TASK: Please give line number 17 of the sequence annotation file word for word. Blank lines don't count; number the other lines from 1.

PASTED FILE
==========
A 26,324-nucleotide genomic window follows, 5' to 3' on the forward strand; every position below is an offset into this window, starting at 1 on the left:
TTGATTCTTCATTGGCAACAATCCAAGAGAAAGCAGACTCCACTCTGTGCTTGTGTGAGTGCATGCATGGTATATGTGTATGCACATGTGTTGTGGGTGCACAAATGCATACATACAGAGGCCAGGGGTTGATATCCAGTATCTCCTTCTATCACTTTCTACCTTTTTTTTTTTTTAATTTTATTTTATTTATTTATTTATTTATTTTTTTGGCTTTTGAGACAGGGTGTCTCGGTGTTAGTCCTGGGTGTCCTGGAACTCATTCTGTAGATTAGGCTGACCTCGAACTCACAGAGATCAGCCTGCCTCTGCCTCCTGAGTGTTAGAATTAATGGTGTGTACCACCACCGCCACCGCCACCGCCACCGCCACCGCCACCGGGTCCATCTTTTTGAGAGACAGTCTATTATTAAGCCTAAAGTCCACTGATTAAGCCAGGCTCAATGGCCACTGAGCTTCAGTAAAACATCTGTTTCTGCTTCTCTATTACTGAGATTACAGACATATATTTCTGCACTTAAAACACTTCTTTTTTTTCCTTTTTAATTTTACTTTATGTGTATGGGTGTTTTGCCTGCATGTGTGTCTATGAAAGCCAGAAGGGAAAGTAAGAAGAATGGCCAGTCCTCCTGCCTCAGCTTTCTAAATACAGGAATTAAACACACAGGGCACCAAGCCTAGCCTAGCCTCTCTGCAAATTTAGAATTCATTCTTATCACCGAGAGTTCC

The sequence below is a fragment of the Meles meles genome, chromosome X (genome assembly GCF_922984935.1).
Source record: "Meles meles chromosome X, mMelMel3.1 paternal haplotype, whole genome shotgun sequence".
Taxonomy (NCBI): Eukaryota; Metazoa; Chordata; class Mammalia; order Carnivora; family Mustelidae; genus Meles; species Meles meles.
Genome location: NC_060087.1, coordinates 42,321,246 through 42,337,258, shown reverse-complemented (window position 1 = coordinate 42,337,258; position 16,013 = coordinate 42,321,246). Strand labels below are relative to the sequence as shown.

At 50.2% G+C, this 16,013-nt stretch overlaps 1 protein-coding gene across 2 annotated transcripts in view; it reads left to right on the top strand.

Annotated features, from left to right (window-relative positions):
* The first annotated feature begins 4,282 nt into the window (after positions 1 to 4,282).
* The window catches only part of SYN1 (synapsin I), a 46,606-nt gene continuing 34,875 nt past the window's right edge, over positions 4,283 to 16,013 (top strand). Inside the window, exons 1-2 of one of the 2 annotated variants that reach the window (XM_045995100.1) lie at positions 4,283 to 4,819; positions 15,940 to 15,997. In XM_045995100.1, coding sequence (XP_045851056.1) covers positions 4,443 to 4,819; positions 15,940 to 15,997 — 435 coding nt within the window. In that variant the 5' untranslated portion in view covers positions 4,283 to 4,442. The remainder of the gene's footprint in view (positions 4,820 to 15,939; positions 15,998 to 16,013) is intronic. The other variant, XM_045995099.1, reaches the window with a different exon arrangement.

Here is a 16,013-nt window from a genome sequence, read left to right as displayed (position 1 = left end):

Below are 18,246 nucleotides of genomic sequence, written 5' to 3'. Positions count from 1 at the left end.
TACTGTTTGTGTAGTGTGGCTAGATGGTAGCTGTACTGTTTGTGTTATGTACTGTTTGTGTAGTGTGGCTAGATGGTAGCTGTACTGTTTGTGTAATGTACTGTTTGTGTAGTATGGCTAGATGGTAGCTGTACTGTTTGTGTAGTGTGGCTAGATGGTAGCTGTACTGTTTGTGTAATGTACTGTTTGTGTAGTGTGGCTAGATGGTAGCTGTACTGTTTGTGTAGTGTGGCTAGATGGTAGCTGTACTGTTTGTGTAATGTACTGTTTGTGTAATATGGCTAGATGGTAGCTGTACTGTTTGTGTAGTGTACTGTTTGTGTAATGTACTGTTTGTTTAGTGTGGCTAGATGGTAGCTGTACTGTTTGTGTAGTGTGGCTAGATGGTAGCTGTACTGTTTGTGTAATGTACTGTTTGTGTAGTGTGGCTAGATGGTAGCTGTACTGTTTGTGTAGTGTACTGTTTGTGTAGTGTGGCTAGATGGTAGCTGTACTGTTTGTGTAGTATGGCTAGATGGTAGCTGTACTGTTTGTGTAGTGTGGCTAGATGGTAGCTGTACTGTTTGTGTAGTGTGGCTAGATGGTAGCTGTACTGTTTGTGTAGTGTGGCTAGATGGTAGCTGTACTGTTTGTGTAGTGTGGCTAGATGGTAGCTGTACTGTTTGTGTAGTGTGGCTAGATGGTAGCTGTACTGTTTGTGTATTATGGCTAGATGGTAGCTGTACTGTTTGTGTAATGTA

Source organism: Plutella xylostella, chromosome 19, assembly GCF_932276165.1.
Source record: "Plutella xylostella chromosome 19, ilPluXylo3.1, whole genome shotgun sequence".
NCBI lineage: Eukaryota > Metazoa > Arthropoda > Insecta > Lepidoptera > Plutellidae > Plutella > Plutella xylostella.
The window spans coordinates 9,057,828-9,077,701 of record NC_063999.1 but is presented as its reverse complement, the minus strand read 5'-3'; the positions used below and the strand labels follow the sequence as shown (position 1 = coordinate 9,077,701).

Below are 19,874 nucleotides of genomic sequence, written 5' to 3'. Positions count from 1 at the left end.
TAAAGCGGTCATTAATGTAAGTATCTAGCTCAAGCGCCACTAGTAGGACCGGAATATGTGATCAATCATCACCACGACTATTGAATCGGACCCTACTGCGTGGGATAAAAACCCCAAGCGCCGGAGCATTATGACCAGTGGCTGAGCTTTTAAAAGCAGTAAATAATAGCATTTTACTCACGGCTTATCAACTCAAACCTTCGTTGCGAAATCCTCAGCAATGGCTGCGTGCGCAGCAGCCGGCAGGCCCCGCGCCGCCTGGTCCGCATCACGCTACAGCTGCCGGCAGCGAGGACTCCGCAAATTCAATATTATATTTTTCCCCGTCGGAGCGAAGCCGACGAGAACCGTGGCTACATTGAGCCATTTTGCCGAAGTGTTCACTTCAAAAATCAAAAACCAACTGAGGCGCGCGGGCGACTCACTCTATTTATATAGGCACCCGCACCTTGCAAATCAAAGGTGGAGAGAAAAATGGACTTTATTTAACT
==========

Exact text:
The window spans coordinates 9,057,828-9,077,701 of record NC_063999.1 but is presented as its reverse complement, the minus strand read 5'-3'; the positions used below and the strand labels follow the sequence as shown (position 1 = coordinate 9,077,701).